Good garage hoist

Discussion in 'The Garage' started by Andyvh1959, Nov 9, 2019.

  1. Andyvh1959

    Andyvh1959 Cheesehead Klompen Supporter

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    Da frozen tundra eh? 1.5 mile west of Lambeau
    Anyone have experience with a decent reasonably priced 110v or 220v electric hoist for the shop garage? Brands to consider or avoid? Or good deals to search for on craigslist?
    #1
  2. MightyChosen1

    MightyChosen1 I wanna be sedated

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    Hard to beat Ingersol Rand for a small electric hoist . Pricey new but I see them pop up on C/L once in a while . We probably have a hundred small hoist out in the factory IR branded and they hold up pretty well . Air powered is an alternative too but watch out for the older models because parts are becoming scarce for them .

    Not sure I would trust my life to one of the Harbor freight cheapies . A friend of mine was lifting a truck bed of about 400 Lbs. last week with a brand new HF " 8 ton" come along. It broke a tooth while suspended about 2 feet in the air , fell about a foot , then caught right before it hit the ground. It was a little scary .

    How much weight are you planning on lifting?
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  3. moparmiller

    moparmiller Been here awhile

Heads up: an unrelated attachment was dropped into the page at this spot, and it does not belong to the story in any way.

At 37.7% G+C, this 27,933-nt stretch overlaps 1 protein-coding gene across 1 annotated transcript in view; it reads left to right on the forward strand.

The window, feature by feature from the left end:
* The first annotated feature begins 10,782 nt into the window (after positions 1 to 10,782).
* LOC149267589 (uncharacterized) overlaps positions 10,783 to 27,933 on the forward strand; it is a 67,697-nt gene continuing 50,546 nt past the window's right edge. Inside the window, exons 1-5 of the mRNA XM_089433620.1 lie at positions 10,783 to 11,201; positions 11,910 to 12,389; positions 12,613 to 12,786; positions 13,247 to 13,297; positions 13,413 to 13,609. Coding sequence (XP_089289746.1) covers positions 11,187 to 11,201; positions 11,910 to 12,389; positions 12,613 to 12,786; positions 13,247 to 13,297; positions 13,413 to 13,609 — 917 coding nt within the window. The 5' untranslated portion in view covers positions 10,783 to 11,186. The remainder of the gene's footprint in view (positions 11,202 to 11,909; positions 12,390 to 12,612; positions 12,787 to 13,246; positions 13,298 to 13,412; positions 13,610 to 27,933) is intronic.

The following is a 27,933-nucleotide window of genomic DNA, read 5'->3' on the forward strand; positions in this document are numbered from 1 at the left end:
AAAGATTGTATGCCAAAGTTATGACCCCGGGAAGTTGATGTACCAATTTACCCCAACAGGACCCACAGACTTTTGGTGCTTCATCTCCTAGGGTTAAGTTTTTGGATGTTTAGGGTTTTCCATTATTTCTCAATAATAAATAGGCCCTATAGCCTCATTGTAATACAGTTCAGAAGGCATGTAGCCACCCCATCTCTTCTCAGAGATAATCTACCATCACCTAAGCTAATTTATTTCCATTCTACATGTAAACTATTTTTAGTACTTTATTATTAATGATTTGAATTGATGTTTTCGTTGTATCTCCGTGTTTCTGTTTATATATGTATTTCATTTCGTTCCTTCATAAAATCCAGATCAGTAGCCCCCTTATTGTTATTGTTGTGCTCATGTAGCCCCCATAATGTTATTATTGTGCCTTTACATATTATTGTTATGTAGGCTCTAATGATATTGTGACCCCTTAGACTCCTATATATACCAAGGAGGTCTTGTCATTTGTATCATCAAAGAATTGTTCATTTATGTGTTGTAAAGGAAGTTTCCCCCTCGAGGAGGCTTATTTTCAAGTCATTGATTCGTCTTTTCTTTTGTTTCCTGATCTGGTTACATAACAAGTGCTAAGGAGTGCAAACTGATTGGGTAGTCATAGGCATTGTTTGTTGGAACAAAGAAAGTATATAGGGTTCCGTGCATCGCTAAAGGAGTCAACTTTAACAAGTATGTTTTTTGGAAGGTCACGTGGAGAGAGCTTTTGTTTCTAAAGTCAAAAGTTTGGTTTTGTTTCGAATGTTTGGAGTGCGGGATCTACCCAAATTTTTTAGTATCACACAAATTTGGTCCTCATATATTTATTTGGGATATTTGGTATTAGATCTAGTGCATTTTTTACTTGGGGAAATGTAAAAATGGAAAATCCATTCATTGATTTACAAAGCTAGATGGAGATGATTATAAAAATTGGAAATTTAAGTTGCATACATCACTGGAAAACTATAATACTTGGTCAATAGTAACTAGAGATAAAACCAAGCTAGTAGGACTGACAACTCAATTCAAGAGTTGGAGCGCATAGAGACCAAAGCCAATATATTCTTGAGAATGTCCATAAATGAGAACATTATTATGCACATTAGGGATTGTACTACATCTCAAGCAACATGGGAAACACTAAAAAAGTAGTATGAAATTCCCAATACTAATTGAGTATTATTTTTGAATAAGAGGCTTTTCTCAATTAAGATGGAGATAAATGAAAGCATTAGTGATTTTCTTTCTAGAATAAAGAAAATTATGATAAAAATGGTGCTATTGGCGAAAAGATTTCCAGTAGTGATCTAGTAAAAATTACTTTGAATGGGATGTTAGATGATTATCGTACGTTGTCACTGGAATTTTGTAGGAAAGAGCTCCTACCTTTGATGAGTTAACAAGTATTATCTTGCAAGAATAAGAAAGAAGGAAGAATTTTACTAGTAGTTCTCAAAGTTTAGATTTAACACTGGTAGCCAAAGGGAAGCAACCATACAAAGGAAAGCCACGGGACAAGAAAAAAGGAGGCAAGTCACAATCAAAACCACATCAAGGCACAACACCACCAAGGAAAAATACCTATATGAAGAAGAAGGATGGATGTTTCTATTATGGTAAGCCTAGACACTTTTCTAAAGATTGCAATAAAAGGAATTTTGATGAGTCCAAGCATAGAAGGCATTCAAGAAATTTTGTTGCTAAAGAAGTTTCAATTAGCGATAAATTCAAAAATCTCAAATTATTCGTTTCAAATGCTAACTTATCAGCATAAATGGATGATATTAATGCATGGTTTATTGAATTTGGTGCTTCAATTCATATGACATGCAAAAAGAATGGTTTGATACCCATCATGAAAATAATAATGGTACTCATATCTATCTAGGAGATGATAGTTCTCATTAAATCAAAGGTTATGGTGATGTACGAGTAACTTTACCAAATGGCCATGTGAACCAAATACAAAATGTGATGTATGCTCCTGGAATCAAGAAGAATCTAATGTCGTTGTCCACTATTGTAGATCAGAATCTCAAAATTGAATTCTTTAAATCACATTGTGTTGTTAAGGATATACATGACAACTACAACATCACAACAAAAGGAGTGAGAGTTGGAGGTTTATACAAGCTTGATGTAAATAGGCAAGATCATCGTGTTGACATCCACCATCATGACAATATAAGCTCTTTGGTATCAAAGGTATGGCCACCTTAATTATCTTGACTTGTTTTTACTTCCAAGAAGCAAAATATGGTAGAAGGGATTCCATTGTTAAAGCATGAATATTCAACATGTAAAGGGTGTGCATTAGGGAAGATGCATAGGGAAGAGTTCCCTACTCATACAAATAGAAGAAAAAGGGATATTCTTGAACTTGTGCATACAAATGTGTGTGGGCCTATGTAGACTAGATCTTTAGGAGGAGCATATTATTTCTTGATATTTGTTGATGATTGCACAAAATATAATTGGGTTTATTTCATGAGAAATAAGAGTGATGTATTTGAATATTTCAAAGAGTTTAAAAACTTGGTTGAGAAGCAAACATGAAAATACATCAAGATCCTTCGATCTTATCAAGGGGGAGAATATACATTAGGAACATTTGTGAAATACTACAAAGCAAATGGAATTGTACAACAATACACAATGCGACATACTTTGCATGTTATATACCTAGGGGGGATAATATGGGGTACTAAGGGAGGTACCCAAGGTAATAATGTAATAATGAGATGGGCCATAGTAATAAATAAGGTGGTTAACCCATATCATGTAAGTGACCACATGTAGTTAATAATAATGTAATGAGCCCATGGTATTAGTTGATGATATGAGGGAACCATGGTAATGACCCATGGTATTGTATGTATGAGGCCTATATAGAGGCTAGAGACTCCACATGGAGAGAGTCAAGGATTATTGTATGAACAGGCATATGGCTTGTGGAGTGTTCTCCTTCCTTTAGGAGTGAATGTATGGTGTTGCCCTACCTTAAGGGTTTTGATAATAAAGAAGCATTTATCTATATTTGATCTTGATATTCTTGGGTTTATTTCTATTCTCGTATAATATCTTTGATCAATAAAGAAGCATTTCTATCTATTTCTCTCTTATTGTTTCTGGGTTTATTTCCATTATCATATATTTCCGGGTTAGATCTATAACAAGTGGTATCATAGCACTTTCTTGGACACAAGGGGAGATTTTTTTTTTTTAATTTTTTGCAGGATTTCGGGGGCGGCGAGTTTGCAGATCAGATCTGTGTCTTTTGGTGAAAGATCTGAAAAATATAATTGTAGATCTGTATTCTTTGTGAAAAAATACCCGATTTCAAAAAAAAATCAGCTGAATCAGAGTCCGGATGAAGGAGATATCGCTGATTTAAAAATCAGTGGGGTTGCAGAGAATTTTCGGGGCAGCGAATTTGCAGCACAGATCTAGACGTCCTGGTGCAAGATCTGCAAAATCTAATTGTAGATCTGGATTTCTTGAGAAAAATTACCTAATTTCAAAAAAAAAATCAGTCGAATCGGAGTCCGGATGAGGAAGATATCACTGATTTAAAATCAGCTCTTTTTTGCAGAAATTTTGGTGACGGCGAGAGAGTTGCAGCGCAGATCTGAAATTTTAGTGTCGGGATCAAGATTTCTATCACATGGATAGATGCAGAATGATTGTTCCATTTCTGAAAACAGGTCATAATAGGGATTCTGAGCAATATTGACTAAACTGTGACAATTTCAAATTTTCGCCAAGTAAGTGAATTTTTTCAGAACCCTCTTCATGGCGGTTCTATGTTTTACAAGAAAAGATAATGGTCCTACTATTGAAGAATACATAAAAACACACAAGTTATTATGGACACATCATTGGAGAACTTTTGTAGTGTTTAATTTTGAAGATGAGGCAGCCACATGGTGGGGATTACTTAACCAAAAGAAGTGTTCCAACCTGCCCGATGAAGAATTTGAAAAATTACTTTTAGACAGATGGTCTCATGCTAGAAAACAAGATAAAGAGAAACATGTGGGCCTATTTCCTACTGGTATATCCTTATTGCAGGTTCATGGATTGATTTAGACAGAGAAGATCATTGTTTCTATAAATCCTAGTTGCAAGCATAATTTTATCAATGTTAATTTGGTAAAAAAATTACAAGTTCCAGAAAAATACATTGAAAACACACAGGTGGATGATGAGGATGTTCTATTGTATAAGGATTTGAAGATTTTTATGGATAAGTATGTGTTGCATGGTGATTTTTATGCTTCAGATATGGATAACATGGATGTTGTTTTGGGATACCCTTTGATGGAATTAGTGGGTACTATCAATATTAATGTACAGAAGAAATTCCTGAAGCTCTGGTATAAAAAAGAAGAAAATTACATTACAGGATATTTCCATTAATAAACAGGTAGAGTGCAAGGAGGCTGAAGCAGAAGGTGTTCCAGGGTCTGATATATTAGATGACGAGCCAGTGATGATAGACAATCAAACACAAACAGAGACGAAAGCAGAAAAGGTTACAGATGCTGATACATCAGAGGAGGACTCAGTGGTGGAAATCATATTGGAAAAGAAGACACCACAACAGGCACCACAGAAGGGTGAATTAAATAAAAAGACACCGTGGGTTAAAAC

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    CM is a good hoist for a used rig. I don't trust any Chinese rigging gear- slings, shackles, chain buy US made for good quality control and known metallurgy.
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  4. Andyvh1959

    Andyvh1959 Cheesehead Klompen Supporter

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    I agree on not using any Chinese product for lifting loads. My 5x10 tilt bed trailer weighs about 700lbs. I may use a hoist to lift the trailer and store it above the garage door.
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  5. ABHooligan

    ABHooligan The Flying Mythos

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    Can your ceiling joists support that much weight, for that long?
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  6. cresmond

    cresmond Adventurer

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    I have an HF one. It works well when needed.
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  7. cagiva549

    cagiva549 whats a cagiva

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    I wouldn’t touch electric for a garage hoist unless you were loading and unloading trucks all day , for lifting motors in and out electric is way to jerky , not enough or too much . A chain fall is precision control . Hydraulic is better than electric If you just have to have power lift . My garage hoist is a fork lift , easily moved around wherever it needs to be .
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  8. mitchntx

    mitchntx Visit The wick in Seattle

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    I had a 800lb HF electric hoist in my previous shop.
    Did everything I asked it to do.
    I do agree that the starting and stopping was not smooth. The nylon sling would stretch and the load bounce.
    Lifting a V8 motor was sketchy at times.

    For the new place I opted for a chainfall.
    Not because of the issues outlined above, but the lack of power to run the hoist and the logistics of routing said power as the trolley traverses the width.
    A chain fall is just as fast lifting and lowering, takes little effort and is just as versatile.